The city’s budget for the next fiscal year secures millions for a new program to provide discounted MetroCards to low-income New Yorkers, according to Mayor Bill de Blasio and the City Council.
Several sources had confirmed that the program, known as Fair Fares, was tentatively agreed upon as negotiations over the $89 billion budget wound down last week.
The mayor and Council Speaker Corey Johnson confirmed the news Monday: the de Blasio administration will allocate $106 million to launch a city-run program to offer half-priced MetroCards for subway and local bus service to low-income city residents.
The program will be available to the roughly 800,000 New York City residents living at or below the federal poverty line, or a household income of about $25,000.
The budget is balanced and “profoundly responsible,” according to de Blasio, who credited Johnson’s push for the inclusion of Fair Fares.
“It’s a profound and good and moral ideal. I have felt that from the beginning. The challenge was always how to make it work,” de Blasio said. “The beauty of this idea, in terms of making this the fairest big city in America, it’s going to help so many New Yorkers to reach opportunity that too often is out of reach because of pure lack of resources.”
Johnson assured that the funding is not a one-time commitment — that the Council and the de Blasio administration will continue funding the program after the next fiscal year and will adjust funding depending on Fair Fares’ popularity.
“Fair fares is a piecemeal public policy designed to chip away at inequality,” said Jonson. “It is substantial. [It’s] $106 million to start with in this budget. And we hope it is the first significant step toward obliterating this problem when it comes to mass transit accessibility. It’s for poor New Yorkers. This is not an MTA subsidy.”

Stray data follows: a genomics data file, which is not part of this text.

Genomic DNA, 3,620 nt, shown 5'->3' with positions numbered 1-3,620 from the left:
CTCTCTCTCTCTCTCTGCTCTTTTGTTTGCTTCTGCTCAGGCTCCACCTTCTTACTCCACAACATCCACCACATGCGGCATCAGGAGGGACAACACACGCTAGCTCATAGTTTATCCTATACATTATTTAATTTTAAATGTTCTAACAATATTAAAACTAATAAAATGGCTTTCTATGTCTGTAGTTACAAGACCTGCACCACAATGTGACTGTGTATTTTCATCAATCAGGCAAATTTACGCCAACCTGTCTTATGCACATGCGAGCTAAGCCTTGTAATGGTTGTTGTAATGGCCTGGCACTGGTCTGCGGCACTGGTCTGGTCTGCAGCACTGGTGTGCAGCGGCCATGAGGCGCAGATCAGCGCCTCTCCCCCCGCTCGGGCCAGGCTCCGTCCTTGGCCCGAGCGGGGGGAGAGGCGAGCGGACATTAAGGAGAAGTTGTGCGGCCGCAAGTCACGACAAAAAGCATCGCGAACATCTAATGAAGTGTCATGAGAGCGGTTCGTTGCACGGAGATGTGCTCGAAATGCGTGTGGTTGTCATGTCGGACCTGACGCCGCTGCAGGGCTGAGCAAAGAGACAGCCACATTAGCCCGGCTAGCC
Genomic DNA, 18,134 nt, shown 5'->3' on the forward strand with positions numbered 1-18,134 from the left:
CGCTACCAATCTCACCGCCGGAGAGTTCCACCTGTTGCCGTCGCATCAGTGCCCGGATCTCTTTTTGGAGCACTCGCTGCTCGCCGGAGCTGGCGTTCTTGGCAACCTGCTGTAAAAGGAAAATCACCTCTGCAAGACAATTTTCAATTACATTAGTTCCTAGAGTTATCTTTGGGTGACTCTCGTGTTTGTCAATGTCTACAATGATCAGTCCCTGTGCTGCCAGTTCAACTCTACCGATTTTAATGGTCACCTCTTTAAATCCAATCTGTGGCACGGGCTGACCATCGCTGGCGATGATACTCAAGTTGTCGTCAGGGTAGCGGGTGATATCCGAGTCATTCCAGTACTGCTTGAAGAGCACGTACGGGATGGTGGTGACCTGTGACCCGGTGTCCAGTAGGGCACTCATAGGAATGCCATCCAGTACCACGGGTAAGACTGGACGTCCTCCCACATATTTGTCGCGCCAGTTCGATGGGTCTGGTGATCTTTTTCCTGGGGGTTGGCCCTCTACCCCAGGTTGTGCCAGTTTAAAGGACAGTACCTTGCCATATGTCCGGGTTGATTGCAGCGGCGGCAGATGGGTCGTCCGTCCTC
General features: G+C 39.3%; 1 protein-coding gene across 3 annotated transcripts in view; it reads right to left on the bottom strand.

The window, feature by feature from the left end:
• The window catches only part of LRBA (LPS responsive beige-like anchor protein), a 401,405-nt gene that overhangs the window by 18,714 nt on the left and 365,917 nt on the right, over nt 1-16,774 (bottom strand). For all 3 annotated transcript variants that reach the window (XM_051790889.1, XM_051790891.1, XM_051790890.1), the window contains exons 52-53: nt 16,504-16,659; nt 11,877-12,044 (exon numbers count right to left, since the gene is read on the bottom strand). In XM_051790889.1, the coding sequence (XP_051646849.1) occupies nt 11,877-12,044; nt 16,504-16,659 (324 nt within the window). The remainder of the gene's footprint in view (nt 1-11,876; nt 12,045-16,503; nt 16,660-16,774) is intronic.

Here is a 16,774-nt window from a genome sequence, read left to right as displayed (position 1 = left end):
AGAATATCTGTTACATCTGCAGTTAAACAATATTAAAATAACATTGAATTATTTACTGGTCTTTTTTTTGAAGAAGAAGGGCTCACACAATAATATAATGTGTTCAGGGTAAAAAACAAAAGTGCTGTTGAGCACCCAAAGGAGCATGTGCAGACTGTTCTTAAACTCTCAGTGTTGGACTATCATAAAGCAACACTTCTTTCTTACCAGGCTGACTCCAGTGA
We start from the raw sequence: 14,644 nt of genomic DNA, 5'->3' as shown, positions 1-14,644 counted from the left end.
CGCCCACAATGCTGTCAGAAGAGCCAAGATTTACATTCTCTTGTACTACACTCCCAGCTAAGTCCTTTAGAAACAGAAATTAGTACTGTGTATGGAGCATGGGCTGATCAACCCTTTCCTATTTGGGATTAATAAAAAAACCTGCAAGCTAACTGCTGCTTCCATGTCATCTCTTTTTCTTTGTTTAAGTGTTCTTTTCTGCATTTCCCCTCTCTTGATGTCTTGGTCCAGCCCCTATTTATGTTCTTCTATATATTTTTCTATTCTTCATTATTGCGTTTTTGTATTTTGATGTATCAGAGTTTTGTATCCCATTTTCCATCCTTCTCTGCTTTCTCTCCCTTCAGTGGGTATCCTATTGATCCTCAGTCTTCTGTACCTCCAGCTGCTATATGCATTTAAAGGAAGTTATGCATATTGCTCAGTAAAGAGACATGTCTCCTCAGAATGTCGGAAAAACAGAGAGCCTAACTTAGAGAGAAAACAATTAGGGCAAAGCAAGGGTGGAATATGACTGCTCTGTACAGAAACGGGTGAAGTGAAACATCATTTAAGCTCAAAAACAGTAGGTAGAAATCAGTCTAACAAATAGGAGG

The idea has been successful in other cities that have adopted similar fare policies, such as Seattle and San Francisco. Supporters believe the discounted rates help tackle social and economic inequity by improving the mobility of residents looking to access jobs, health care and cultural institutions, or to perform most daily tasks and responsibilities.
In New York City, roughly one in four low-income, working-age residents can’t afford MetroCards, according to the Community Service Society of New York, which launched a campaign for the policy in the city alongside the advocacy group Riders Alliance.
Applicants will see roughly $726 in savings each year under Fair Fares, which will be just one of several discounted fare programs the city funds. Both the elderly and school children are also offered MetroCard discounts.
The Community Service Society and Riders Alliance had pushed for $212 million to be included in the budget for the program — enough to serve the roughly 361,000 low-income residents who advocates expect to take advantage of the discount, based on transit ridership data and takeup rates for social services like food stamps.
But the groups said that the budget agreement was a strong first step to initiate a program that will likely be very popular and difficult to remove from city budgets to come.
Fair Fares was one of the top priorities for Johnson. De Blasio had said that he appreciated the merits of the proposal but the city shouldn’t have to pay for it. He had pitched the program in his millionaire’s tax proposal for Albany lawmakers, which has not yet appeared to gain much traction.